4 Editorial [Information to patients in endometriosis: We must stop the frightening machine!] 2016

Canis, M / Curinier, S / Campagne-Loiseau, S / Kaemerlen Rabischong, A G / Rabischong, B / Pouly, J L / Grémeau, A S / Botchorishvili, R / Bourdel, N. ·Department of gynecologic surgery, CHU Estaing, 1, place Lucie-et-Raymond-Aubrac, 63000 Clermont-Ferrand, France. Electronic address: mcanis@chu-clermontferrand.fr. · Department of gynecologic surgery, CHU Estaing, 1, place Lucie-et-Raymond-Aubrac, 63000 Clermont-Ferrand, France. ·Gynecol Obstet Fertil · Pubmed #27765429.

ABSTRACT: -- No abstract --

5 Editorial [Ovarian endometriomas: No-surgery has never been evaluated and surgery correctly performed should remain the gold-standard!] 2016

Canis, M / Botchorishvili, R / Bourdel, N / Chauffour, C / Gremeau, A-S / Rabischong, B / Campagne, S / Pouly, J-L / Matsuzaki, S. ·Department of Gynecologic Surgery, CHU Estaing, 1, place Lucie-et-Raymond-Aubrac, 63000 Clermont-Ferrand, France. Electronic address: mcanis@chu-clermontferrand.fr. · Department of Gynecologic Surgery, CHU Estaing, 1, place Lucie-et-Raymond-Aubrac, 63000 Clermont-Ferrand, France. ·Gynecol Obstet Fertil · Pubmed #27751749.

ABSTRACT: -- No abstract --

6 Review [In vitro fertilization and intracystoplasmic sperm injection]. 2014

Pouly, Jean-Luc. · ·Rev Prat · Pubmed #24649557.

ABSTRACT: In vitro fertilization with or without microinjection has revolutionized the treatment of infertility. It is useful in almost all causes of sterility. But these results are still modest and far from the expectations of couples since 25% patients deliver after an attempt and 40 to 50% after several attempts. There is a risk of immediate complications but it is today well control. The long-term studies on the children development and the women health are very reassuring.

7 Review [Postoperative abdominal adhesions and their prevention in gynaecological surgery: I. What should you know?]. 2012

Audebert, A / Darai, E / Bénifla, J-L / Yazbeck, C / Déchaud, H / Wattiez, A / Crowe, A / Pouly, J-L. ·Service d'endoscopie gynécologique, polyclinique de Bordeaux, 145, rue du Tondu, 33000 Bordeaux, France. audebert@alienor.fr ·Gynecol Obstet Fertil · Pubmed #22129851.

ABSTRACT: Adhesions are the most frequent complications of abdominopelvic surgery, causing important short- and long-term problems, including infertility, chronic pelvic pain and a lifetime risk of small bowel obstruction. They also complicate future surgery with increased morbidity and mortality risk. They pose serious quality of life issues for many patients with associated social and healthcare costs. Despite advances in surgical techniques, including laparoscopy, the healthcare burden of adhesion-related complications has not changed in recent years. Adhesiolysis remains the main treatment although adhesions reform in many patients. The extent of the problem of adhesions has been underestimated by surgeons and the health authorities. There is rising evidence however that surgeons can take important steps to reduce the impact of adhesions. As well as improvements in surgical technique, developments in adhesion-reduction strategies and new agents offer a realistic possibility of reducing adhesion formation and improving outcomes for patients. This paper is the first of a two-part publication providing a comprehensive overview of the evidence on adhesions to allow gynaecological surgeons to be best informed on adhesions, their development, impact on patients, health systems and surgical outcomes. In the second paper we review the various strategies to reduce the impact of adhesions and improve surgical outcomes to assist fellow surgeons in France to consider the adoption of adhesion reduction strategies in their own practice.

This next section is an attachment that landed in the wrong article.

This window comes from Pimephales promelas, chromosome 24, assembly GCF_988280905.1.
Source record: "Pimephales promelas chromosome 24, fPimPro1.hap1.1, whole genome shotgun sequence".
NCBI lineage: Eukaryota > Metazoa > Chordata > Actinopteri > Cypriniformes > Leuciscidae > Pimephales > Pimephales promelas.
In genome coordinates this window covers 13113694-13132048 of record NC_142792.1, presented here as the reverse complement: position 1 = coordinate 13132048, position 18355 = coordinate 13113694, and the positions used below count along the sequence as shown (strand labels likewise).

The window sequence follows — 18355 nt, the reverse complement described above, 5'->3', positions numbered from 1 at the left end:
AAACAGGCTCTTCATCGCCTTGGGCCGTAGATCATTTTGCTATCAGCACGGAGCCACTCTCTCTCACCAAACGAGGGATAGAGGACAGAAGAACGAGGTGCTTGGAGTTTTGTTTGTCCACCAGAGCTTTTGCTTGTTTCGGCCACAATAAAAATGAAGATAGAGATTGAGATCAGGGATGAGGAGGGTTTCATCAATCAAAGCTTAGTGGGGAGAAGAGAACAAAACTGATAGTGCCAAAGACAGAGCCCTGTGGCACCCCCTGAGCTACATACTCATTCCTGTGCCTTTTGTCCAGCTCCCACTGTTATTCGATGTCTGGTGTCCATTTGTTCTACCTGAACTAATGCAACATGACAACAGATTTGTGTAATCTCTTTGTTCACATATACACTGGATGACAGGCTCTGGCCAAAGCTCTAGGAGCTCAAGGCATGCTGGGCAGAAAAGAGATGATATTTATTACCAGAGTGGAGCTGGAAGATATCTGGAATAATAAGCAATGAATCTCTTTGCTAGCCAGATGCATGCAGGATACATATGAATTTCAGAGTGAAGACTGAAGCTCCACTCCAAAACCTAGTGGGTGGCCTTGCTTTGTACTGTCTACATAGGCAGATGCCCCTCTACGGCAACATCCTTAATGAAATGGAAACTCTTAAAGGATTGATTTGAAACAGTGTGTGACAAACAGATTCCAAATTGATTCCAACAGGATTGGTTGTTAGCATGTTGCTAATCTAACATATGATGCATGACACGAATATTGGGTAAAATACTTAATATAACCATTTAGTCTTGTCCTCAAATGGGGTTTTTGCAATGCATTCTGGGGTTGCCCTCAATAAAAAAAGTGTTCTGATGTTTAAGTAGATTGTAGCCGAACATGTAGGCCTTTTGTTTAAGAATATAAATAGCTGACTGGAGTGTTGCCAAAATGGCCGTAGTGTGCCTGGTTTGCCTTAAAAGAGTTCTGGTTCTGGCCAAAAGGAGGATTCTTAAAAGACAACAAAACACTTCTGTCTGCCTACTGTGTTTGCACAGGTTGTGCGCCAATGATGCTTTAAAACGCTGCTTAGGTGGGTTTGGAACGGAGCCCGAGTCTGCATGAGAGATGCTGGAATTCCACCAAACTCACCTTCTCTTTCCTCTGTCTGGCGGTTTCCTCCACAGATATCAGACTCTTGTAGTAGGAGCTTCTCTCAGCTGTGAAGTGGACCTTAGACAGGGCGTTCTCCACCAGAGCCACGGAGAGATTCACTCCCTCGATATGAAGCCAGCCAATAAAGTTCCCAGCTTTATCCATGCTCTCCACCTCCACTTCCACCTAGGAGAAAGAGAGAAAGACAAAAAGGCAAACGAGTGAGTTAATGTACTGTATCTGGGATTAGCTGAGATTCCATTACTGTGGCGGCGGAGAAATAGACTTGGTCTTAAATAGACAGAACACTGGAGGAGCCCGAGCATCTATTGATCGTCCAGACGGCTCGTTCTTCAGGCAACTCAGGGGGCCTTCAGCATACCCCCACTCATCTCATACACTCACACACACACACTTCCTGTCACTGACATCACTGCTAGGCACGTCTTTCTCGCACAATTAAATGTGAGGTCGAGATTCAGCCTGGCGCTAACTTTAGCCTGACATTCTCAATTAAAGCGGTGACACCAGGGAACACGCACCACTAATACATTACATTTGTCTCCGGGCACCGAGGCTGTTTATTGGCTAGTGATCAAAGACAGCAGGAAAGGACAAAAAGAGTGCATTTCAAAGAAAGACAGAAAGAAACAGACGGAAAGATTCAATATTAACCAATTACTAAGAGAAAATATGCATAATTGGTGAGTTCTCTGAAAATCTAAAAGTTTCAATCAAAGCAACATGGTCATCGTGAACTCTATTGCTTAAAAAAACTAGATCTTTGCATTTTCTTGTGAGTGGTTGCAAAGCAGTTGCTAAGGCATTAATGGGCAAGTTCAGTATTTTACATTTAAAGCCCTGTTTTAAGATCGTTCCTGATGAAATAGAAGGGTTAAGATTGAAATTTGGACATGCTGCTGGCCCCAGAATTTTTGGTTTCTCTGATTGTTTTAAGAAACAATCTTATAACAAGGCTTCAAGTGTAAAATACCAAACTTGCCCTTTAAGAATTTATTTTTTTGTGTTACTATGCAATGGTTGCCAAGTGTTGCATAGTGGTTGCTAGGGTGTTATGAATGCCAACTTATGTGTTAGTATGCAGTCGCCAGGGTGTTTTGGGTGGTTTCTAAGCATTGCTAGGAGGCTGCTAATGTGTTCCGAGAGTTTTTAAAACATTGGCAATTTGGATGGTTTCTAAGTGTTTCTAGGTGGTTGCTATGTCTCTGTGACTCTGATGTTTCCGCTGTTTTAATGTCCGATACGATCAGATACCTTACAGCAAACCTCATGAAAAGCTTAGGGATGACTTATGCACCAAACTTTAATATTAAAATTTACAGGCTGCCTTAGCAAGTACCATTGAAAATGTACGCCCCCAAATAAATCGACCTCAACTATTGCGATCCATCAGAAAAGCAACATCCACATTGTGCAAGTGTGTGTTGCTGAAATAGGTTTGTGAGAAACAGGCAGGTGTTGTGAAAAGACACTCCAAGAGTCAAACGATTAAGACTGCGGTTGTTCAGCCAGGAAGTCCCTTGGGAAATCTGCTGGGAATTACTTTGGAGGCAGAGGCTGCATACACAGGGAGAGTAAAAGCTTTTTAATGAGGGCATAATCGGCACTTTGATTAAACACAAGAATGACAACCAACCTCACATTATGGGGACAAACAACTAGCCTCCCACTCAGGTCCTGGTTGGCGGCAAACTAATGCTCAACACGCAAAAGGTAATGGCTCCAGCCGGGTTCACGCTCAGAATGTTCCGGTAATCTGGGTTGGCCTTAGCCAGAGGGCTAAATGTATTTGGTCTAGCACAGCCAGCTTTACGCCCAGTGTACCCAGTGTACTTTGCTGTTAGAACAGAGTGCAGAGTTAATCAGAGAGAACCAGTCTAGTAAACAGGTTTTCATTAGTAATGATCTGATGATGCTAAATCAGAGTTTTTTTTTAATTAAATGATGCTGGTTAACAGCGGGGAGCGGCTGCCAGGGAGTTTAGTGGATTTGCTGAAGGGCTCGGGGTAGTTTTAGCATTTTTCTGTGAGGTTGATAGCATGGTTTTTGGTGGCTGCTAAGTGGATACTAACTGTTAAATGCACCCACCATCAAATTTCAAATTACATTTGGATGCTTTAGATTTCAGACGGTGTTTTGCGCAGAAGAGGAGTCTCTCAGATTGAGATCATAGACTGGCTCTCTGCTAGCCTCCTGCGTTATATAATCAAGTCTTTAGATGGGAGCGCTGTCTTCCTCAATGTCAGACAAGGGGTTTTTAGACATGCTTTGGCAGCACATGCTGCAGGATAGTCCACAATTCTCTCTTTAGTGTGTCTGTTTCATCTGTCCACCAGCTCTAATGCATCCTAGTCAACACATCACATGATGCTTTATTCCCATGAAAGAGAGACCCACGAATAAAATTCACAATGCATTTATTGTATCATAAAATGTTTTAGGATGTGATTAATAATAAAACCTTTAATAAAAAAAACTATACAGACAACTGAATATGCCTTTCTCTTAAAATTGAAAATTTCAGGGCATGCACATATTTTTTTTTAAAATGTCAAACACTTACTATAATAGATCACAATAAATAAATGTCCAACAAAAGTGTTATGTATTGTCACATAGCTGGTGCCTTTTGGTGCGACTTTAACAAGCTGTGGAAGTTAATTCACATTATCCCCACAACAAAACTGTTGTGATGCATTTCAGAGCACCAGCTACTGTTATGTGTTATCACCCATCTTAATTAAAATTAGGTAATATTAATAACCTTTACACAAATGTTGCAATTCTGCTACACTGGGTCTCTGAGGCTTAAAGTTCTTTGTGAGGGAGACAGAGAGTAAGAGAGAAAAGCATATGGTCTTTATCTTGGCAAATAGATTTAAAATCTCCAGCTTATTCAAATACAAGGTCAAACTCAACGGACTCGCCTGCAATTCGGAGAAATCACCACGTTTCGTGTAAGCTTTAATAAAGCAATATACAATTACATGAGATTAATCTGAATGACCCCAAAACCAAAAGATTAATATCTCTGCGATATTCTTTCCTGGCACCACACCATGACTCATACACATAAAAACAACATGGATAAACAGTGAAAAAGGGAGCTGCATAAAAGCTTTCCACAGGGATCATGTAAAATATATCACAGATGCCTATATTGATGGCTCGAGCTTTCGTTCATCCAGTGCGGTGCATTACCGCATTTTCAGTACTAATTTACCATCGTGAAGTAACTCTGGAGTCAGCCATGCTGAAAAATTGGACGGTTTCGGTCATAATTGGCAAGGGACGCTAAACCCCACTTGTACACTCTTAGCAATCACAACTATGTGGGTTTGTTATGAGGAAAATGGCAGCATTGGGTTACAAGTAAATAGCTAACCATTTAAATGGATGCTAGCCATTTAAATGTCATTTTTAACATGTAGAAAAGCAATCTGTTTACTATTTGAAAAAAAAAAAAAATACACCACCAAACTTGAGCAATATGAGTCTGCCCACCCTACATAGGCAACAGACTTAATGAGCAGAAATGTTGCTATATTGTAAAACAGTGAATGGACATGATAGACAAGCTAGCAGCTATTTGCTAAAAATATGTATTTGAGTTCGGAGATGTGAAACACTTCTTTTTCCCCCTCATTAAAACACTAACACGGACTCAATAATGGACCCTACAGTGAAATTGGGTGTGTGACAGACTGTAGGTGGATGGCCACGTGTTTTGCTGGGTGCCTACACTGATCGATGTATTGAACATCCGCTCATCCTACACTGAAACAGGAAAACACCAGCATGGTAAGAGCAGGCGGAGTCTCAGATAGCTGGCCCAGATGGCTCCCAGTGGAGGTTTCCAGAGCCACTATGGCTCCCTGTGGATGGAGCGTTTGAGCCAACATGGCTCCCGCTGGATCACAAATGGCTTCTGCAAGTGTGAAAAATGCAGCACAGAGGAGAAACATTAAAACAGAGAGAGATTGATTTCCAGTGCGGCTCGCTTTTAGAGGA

8 Review [Reproductive surgery]. 2010

Yazbeck, C / Fauconnier, A / Pouly, J-L. ·Service de gynécologie obstétrique et médecine de la reproduction, Hôpital Bichat Claude Bernard, APHP, 46 rue Henri Huchard, 75018 Paris, France. chadi.yazbeck@bch.aphp.fr ·J Gynecol Obstet Biol Reprod (Paris) · Pubmed #21185489.

ABSTRACT: The place of surgery in the management of an infertile couple is still under debate. Good pregnancy outcomes in assisted reproductive technologies have led to a decrease in surgical indications. In this evidence based review, we updated our data of high powered articles in order to establish national guidelines for clinical practice about the role and benefits of surgery in principal etiologies of female infertility.

9 Review [Anatomic evaluation of the female of the infertile couple]. 2010

Torre, A / Pouly, J-L / Wainer, B. ·Faculté de médecine Paris-Ouest, Université de Versailles Saint-Quentin en Yvelines, 9 boulevard d'Alembert, 78280 Guyancourt, France. antoinetorre@voila.fr ·J Gynecol Obstet Biol Reprod (Paris) · Pubmed #21185484.